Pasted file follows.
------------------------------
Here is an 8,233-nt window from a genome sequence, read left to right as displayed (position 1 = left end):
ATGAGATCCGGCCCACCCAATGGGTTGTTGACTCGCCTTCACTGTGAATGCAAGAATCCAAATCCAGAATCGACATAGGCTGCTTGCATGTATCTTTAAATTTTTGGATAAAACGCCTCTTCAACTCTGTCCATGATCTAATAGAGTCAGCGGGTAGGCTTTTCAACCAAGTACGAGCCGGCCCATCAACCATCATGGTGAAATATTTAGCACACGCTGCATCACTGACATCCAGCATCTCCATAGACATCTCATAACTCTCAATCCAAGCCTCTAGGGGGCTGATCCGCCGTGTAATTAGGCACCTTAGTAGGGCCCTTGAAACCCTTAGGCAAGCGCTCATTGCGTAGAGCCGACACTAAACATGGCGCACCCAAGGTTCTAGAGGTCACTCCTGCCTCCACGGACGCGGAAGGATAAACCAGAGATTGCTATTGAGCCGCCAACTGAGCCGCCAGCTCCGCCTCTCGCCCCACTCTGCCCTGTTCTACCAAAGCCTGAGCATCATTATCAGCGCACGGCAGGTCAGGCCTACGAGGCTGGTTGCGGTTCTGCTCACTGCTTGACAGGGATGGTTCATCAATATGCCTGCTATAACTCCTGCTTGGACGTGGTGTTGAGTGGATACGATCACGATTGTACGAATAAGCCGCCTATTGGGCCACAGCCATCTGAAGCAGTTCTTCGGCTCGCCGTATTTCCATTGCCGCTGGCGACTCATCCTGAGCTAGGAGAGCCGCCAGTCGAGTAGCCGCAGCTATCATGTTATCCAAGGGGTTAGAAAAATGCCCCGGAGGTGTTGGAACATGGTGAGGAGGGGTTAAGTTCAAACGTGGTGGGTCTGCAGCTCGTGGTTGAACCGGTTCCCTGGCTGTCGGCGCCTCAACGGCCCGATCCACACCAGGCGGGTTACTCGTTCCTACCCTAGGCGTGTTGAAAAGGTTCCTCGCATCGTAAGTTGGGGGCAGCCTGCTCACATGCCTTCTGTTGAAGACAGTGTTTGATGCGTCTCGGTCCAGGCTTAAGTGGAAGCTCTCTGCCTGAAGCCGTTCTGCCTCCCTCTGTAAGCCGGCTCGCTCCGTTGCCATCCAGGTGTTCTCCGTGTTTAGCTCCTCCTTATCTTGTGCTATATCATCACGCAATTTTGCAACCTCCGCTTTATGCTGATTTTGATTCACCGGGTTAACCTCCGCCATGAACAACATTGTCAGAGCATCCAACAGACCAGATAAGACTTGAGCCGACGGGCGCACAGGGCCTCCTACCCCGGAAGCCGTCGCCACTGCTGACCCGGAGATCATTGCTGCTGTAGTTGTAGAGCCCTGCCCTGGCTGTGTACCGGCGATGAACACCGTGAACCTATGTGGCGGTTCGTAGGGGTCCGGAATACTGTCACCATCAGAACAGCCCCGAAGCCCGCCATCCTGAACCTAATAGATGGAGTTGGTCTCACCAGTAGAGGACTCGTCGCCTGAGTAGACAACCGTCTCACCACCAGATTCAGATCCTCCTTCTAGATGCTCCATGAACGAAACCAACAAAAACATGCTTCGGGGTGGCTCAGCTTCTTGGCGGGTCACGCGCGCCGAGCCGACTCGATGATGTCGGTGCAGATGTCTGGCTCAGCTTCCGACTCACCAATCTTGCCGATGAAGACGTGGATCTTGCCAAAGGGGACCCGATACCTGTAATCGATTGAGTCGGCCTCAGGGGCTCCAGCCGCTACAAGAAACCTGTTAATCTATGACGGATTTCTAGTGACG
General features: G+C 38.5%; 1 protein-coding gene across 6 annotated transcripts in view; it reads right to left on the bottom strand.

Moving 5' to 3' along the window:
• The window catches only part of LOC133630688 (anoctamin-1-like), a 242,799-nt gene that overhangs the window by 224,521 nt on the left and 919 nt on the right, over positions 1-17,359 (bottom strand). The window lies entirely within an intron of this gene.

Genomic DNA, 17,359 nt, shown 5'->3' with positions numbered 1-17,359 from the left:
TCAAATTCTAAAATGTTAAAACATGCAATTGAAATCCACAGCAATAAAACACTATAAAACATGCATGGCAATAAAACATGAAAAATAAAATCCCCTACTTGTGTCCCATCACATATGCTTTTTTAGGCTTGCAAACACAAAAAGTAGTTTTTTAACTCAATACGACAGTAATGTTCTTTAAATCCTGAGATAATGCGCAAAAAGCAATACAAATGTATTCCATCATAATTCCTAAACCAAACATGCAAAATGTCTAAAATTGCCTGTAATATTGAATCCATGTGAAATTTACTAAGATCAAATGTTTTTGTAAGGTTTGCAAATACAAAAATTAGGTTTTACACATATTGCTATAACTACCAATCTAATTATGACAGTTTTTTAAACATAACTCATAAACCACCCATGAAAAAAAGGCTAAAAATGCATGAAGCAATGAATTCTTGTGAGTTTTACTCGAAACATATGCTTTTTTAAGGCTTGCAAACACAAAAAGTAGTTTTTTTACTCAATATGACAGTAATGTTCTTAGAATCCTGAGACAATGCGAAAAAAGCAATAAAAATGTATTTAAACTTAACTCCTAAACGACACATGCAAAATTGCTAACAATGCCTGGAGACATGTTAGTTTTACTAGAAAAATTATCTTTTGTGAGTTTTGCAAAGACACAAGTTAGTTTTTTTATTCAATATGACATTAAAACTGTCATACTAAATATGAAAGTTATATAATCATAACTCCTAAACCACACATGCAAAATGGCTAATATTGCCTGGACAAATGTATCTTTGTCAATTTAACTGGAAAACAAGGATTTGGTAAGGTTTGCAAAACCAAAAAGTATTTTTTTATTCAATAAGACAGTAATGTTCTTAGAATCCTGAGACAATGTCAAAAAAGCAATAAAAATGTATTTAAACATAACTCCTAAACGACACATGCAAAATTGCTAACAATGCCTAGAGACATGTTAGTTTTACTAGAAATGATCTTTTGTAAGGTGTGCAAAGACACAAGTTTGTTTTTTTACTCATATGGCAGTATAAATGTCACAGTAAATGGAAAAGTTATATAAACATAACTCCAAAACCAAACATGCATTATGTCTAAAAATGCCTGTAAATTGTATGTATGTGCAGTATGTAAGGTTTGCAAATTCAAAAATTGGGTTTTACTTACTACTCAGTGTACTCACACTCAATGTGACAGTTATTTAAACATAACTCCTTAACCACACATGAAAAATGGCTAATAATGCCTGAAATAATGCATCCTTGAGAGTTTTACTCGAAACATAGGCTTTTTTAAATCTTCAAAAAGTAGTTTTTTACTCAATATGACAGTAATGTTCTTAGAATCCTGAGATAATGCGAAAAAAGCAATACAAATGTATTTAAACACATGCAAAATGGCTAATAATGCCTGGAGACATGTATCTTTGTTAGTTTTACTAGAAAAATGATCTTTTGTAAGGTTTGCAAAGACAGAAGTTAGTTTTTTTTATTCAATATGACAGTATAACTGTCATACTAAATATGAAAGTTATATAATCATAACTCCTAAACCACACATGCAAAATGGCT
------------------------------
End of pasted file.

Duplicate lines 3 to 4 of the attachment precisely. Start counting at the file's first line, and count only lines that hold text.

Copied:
General features: G+C 38.5%; 1 protein-coding gene across 6 annotated transcripts in view; it reads right to left on the bottom strand.

Moving 5' to 3' along the window: